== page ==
To see this in a different context; “Our body…” cites Erkki Ruoslahti in Scientific American,” is a community of cells, in which each cell occupies a place appropriate for its tasks on behalf of the whole. With the exception of white blood cells, which patrol the body for microbial invaders and tissue damage, normal cells stay in the tissue of which they are part. Cancer cells, however, are rogues that trespass aggressively into other tissues. Metastasis, the spread of cancer to distant sites in the body, is in fact what makes cancer so lethal. A surgeon can remove a primary tumor relatively easily, but a cancer that has metastasized usually reaches so many places that cure by surgery alone becomes impossible. For that reason, metastasis and the invasion of normal tissue by cancer cells are the hallmarks of malignancy.”
If we keep this metaphor in mind, we see the general population being akin to a community of cells who, together, form an efficient and productive society. If we consider conflict and conflict-provoking ideologies as Cancer-cells- we can start to see that malignancies caused by Cancer do- indeed- model malignancies in society which cause and exacerbate conflicts, eventually leading to failure of societies (or death of the cancer sufferer) without treatment.
The foreign policy surgeons (much like their medical counterparts) try to extract malignancies (such as a dictator, or a regime) but if the idea has spread? Then the system may still fail. It does not take a great deal of imagination to apply this paradigm to our current “War on Terror” which creates a continuous stream of geographically diverse conflicts (malignancies) regardless of all the interventions (surgeries) which take place.
How Do We Cure a War?
Cancer and conflict have another commonality. The mechanisms used to spread productive and important ideas through society are the same as those used to create social and political malignancy and as much as “…disappointingly little is as yet understood in molecular detail about the mechanisms that turn a cancer from a locally growing tumour into a metastatic killer…” our insight into how an ideology spreads falls on a similar lack of understanding.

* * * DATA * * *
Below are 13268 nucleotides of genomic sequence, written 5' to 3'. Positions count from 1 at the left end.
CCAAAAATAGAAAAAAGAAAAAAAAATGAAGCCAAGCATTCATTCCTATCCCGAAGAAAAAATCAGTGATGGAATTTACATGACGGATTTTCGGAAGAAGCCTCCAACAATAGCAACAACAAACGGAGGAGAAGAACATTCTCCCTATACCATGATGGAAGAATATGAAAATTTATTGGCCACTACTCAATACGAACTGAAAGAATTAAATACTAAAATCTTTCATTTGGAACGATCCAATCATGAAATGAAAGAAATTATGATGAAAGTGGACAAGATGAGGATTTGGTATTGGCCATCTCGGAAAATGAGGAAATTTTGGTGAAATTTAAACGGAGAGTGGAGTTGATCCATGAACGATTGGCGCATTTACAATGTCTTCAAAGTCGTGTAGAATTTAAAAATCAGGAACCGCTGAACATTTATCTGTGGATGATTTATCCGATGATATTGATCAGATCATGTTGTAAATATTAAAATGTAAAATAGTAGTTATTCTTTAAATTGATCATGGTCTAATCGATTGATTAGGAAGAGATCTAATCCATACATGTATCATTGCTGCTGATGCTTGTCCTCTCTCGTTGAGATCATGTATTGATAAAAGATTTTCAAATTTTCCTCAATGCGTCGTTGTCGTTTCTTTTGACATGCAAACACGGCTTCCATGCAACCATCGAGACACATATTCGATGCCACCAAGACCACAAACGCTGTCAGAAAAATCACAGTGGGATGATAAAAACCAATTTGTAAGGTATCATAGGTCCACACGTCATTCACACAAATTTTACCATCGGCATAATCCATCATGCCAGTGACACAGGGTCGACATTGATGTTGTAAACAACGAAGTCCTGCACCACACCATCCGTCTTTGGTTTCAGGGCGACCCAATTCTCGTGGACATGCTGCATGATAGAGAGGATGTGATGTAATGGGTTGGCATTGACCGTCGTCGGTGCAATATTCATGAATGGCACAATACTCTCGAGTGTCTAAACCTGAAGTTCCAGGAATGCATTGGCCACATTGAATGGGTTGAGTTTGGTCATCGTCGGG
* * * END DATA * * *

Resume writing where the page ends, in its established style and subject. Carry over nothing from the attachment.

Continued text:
For medicine, this lack of understanding led to innovations in treatment routes meaning researchers try to inhibit the production and spread of the cells before they become malignant, and even try to modify the host’s DNA to remove a predisposition to Cancer at the most fundamental level.
Our Foreign Policy architects must understand that these are similar treatment routes to those which must be adopted to begin to cure the alarming increases in global conflict. Alongside the occasional (necessary) interventions, policymakers must also adopt considerably larger programmes of economic and social development (including education and healthcare) to not only remove the predisposition of individuals to be influenced by ideologies, but to remove the economic and social-incentives for actors to turn to war (functioning economies experience considerably less radicalisation, for example). As Epictetus said “Only the educated are free.”
The downside for our generation (as a host of societal malignancy) is a fairly damning prognosis- there are too many embedded and fast-spreading issues for there to be a really lasting and robust peace. The hope for our civilisation, though, comes from our ability to prevent the generation after us from facing a similar fate.
“If we are to teach real peace in this world…” as Mahatma Gandhi said, “and if we are to carry on a real war against war, we shall have to begin with the children.